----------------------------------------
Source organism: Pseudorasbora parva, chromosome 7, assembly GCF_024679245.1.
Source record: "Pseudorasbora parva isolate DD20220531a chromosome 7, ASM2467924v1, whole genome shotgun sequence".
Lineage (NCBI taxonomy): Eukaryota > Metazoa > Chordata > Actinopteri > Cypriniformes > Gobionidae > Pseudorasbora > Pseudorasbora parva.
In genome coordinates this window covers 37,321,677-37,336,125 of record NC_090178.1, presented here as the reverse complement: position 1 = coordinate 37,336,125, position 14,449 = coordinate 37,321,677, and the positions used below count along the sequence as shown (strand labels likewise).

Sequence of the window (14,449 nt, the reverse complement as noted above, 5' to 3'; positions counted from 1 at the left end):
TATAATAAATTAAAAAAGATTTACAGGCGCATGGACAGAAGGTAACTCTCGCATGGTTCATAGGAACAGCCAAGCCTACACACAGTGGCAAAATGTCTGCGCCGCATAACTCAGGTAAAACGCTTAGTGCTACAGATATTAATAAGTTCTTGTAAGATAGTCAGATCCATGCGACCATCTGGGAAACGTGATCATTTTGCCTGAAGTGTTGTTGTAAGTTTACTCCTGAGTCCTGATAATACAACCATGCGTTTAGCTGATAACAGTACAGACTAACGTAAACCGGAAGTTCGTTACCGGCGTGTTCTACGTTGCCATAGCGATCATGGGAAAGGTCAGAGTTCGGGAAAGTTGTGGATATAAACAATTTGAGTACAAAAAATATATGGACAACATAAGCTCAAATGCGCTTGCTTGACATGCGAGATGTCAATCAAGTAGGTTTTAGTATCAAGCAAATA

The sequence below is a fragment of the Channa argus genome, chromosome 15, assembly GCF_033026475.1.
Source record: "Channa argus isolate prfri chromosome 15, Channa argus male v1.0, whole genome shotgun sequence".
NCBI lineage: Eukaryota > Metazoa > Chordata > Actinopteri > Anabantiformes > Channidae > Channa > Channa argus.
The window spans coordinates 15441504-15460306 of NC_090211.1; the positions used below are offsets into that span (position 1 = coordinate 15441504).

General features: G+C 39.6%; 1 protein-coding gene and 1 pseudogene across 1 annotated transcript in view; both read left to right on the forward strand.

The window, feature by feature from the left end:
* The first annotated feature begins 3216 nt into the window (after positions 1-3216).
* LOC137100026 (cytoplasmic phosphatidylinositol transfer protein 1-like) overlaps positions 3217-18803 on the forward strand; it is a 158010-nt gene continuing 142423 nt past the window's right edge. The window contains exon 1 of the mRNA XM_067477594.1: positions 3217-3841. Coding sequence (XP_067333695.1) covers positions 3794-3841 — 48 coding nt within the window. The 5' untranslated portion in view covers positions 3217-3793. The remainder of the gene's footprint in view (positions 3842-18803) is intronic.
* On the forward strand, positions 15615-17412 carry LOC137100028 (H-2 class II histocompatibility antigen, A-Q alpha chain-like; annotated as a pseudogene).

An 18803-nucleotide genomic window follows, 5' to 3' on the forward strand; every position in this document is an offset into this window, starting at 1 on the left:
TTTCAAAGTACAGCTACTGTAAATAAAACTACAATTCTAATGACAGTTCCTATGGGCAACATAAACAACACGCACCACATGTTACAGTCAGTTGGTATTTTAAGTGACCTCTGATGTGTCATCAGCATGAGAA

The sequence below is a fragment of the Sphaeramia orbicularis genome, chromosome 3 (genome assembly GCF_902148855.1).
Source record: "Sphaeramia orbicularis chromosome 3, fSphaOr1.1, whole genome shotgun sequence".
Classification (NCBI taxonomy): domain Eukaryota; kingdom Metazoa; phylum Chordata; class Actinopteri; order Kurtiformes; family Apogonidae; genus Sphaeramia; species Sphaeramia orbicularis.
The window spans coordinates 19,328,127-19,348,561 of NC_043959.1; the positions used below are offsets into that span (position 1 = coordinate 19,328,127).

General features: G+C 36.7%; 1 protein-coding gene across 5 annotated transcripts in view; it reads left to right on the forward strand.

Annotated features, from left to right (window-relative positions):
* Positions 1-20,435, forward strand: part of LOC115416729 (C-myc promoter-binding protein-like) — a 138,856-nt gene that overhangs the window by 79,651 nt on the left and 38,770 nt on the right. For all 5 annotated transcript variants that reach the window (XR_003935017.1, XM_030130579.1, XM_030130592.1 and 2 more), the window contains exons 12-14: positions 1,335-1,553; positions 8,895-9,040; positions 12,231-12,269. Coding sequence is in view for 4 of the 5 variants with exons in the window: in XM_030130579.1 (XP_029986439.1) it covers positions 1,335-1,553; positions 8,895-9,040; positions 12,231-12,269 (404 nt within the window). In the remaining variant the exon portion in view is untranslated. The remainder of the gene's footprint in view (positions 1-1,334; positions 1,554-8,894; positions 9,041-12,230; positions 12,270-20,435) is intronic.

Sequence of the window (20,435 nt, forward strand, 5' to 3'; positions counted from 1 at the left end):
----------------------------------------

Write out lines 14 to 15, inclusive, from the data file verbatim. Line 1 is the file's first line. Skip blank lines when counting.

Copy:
* LOC137100026 (cytoplasmic phosphatidylinositol transfer protein 1-like) overlaps positions 3217-18803 on the forward strand; it is a 158010-nt gene continuing 142423 nt past the window's right edge. The window contains exon 1 of the mRNA XM_067477594.1: positions 3217-3841. Coding sequence (XP_067333695.1) covers positions 3794-3841 — 48 coding nt within the window. The 5' untranslated portion in view covers positions 3217-3793. The remainder of the gene's footprint in view (positions 3842-18803) is intronic.
* On the forward strand, positions 15615-17412 carry LOC137100028 (H-2 class II histocompatibility antigen, A-Q alpha chain-like; annotated as a pseudogene).